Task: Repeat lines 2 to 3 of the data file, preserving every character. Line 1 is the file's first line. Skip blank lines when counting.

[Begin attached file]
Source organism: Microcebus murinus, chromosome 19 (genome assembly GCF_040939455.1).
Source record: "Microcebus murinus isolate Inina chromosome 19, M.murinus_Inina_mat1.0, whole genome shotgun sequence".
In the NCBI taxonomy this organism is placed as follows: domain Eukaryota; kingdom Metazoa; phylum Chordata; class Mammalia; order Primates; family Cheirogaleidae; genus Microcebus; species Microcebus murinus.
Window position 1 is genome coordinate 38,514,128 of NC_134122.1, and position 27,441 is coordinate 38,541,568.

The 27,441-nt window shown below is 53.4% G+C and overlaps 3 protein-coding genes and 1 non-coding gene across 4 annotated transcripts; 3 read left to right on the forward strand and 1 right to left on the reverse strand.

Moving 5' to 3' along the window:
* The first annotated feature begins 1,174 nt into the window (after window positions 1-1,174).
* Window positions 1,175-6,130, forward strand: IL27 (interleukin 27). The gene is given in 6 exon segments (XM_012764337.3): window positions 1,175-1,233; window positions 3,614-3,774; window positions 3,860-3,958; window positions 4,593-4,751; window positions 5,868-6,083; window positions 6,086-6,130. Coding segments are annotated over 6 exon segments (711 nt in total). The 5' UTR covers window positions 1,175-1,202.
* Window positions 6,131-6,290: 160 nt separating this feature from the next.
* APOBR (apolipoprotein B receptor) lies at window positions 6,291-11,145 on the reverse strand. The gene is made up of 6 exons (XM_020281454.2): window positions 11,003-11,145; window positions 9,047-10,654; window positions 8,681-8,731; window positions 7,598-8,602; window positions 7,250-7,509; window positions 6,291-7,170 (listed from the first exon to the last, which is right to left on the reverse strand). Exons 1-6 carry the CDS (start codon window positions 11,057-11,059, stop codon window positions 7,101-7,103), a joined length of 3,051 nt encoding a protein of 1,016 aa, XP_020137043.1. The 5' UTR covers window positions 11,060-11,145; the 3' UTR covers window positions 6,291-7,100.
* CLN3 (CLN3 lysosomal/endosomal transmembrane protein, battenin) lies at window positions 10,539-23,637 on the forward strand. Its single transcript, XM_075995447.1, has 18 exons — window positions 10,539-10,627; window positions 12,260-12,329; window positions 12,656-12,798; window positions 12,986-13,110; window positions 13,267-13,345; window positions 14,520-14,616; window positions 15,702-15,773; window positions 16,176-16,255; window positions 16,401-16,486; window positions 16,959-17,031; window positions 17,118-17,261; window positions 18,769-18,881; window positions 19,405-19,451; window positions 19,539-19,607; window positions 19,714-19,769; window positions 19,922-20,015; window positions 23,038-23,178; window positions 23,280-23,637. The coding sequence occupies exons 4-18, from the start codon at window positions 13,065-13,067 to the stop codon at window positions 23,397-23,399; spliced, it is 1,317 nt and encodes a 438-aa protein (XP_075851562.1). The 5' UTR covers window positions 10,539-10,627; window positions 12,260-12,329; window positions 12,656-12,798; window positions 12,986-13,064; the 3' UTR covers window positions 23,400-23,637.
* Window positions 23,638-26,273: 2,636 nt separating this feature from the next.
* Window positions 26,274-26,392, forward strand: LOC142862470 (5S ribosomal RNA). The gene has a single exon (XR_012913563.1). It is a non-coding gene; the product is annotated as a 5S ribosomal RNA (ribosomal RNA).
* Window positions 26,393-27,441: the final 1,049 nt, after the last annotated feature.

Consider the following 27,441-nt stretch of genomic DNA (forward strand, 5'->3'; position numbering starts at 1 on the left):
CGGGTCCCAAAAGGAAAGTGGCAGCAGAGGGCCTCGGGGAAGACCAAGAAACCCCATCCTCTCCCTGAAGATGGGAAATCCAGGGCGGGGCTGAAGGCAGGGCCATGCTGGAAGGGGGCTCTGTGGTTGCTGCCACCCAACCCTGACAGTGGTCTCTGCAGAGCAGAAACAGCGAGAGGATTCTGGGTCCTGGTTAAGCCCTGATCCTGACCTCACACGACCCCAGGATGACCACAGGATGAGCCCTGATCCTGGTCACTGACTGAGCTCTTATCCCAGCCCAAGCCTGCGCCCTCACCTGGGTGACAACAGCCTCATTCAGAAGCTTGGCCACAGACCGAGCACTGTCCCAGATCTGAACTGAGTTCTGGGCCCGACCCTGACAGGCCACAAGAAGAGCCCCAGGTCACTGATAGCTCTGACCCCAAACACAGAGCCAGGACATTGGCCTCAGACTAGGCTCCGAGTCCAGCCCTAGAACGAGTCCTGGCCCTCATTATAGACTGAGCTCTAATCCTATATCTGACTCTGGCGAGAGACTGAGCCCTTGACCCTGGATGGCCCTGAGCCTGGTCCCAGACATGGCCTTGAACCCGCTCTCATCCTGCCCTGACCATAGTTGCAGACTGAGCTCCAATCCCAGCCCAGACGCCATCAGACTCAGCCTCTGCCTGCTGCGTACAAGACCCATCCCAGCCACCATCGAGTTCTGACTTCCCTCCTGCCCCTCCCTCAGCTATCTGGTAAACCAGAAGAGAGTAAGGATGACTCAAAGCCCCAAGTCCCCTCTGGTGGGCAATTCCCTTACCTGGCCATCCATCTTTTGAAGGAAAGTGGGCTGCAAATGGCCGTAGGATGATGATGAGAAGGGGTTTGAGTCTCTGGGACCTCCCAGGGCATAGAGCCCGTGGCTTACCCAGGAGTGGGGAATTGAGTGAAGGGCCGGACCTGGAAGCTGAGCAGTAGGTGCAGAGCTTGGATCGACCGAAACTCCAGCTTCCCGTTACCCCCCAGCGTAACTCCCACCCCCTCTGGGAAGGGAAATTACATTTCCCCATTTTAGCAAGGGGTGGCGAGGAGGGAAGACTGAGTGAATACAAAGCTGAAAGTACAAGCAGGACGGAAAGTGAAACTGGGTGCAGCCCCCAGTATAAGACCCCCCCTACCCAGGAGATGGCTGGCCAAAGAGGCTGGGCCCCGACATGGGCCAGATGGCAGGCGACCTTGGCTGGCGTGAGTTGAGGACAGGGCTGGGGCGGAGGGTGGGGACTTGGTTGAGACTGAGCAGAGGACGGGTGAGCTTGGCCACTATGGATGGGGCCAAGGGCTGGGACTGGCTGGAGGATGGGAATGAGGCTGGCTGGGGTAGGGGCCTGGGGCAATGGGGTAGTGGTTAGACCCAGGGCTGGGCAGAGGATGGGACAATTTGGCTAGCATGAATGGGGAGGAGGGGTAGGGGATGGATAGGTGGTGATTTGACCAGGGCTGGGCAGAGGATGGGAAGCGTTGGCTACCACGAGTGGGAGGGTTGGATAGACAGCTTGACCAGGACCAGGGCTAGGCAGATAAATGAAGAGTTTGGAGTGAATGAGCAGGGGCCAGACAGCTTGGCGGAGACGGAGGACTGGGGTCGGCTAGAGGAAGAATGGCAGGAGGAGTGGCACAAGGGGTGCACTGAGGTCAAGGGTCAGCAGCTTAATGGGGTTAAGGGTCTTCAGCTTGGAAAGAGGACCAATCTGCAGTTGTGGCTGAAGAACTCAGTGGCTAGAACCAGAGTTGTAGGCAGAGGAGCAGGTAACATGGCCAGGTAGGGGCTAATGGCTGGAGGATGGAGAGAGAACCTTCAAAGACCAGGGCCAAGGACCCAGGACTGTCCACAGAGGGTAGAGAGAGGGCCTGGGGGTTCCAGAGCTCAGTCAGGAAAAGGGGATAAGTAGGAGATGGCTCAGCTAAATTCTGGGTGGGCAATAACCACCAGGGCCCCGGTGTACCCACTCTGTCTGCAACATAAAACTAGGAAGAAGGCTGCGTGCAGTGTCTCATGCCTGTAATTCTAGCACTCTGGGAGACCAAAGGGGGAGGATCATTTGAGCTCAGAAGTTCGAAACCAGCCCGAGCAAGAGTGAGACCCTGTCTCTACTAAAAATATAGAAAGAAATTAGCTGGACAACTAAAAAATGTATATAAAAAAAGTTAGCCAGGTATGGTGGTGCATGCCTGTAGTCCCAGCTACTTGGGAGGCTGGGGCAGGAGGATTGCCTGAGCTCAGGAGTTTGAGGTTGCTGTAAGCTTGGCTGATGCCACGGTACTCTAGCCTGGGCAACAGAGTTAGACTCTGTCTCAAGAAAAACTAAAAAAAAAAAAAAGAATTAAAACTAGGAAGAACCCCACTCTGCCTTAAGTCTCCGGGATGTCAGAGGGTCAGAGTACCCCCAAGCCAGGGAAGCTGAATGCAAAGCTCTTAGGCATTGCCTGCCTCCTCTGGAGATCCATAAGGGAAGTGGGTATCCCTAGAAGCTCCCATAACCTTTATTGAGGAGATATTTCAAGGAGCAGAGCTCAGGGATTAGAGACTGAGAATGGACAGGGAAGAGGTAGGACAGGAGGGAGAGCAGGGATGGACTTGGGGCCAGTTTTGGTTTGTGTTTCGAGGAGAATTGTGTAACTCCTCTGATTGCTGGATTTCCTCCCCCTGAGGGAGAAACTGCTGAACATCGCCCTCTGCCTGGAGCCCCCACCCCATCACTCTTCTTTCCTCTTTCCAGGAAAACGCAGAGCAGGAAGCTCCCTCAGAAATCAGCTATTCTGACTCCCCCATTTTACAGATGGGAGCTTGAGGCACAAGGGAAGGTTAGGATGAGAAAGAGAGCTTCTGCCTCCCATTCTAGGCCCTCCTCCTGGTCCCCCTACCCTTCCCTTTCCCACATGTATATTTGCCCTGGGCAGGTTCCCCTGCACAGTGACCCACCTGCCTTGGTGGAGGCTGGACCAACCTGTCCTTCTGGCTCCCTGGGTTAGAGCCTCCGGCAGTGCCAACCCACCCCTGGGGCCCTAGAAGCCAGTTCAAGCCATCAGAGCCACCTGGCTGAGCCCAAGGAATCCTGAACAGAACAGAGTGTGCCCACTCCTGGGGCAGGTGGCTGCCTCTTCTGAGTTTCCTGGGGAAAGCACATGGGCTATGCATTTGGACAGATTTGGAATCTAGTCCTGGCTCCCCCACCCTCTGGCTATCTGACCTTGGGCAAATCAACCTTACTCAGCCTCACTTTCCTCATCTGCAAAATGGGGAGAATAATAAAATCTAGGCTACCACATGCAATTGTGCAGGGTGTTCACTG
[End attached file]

Source record: "Microcebus murinus isolate Inina chromosome 19, M.murinus_Inina_mat1.0, whole genome shotgun sequence".
In the NCBI taxonomy this organism is placed as follows: domain Eukaryota; kingdom Metazoa; phylum Chordata; class Mammalia; order Primates; family Cheirogaleidae; genus Microcebus; species Microcebus murinus.